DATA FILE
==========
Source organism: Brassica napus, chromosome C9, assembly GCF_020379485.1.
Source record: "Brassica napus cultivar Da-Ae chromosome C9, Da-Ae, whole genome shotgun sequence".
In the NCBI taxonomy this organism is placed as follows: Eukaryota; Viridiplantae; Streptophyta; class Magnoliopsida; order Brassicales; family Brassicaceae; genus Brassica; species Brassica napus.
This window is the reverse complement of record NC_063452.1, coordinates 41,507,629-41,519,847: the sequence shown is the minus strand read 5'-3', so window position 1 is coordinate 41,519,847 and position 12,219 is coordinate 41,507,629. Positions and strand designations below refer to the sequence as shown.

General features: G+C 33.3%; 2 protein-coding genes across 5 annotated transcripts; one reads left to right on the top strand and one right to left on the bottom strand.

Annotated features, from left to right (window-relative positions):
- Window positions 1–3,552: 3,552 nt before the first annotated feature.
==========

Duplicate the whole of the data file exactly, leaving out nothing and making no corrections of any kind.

Source organism: Brassica napus, chromosome C9, assembly GCF_020379485.1.
Source record: "Brassica napus cultivar Da-Ae chromosome C9, Da-Ae, whole genome shotgun sequence".
In the NCBI taxonomy this organism is placed as follows: Eukaryota; Viridiplantae; Streptophyta; class Magnoliopsida; order Brassicales; family Brassicaceae; genus Brassica; species Brassica napus.
This window is the reverse complement of record NC_063452.1, coordinates 41,507,629-41,519,847: the sequence shown is the minus strand read 5'-3', so window position 1 is coordinate 41,519,847 and position 12,219 is coordinate 41,507,629. Positions and strand designations below refer to the sequence as shown.

General features: G+C 33.3%; 2 protein-coding genes across 5 annotated transcripts; one reads left to right on the top strand and one right to left on the bottom strand.

Annotated features, from left to right (window-relative positions):
- Window positions 1–3,552: 3,552 nt before the first annotated feature.